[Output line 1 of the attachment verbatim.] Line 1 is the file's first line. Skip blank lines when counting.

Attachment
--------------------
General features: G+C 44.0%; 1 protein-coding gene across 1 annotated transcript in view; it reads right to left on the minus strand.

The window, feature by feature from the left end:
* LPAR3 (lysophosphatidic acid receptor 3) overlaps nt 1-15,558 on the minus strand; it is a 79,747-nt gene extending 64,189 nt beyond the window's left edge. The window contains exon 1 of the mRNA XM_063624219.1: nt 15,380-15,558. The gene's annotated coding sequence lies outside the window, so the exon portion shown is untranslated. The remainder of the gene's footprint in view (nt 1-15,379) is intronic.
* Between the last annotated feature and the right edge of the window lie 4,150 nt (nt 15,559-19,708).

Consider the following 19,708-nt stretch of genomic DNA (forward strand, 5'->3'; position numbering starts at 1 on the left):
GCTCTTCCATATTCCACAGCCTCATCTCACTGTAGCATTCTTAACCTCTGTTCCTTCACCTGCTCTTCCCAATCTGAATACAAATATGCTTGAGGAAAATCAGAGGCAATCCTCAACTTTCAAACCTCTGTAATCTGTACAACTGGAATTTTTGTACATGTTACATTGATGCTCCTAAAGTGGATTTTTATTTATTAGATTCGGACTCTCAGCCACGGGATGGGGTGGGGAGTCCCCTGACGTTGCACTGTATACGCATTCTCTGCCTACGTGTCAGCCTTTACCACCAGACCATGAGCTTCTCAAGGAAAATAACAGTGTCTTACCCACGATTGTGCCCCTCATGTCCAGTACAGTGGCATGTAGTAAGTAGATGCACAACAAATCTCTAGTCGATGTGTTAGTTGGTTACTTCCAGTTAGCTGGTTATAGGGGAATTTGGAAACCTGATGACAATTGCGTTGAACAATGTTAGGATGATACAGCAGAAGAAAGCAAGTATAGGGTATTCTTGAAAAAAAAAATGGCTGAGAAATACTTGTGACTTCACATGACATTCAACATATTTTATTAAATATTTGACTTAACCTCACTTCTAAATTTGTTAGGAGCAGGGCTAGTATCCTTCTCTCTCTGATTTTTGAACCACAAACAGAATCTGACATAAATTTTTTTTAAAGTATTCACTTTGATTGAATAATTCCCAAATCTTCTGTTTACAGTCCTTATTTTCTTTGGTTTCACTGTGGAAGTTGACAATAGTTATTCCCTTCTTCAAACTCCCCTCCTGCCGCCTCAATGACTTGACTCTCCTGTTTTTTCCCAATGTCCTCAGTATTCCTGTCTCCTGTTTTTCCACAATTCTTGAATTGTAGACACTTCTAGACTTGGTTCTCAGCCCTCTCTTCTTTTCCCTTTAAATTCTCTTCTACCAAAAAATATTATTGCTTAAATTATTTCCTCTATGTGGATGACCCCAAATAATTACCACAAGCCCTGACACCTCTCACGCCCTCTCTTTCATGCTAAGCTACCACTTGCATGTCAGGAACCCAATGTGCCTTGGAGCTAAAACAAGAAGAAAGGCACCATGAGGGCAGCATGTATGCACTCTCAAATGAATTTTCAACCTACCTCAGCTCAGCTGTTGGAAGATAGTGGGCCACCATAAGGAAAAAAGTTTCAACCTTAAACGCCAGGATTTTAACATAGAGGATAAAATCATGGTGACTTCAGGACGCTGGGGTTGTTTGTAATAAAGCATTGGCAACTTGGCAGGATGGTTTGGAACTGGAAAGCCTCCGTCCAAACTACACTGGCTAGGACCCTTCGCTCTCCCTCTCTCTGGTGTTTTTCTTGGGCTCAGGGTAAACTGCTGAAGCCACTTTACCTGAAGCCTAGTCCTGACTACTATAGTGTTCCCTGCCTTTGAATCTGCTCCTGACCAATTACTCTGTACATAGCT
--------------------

General features: G+C 44.0%; 1 protein-coding gene across 1 annotated transcript in view; it reads right to left on the minus strand.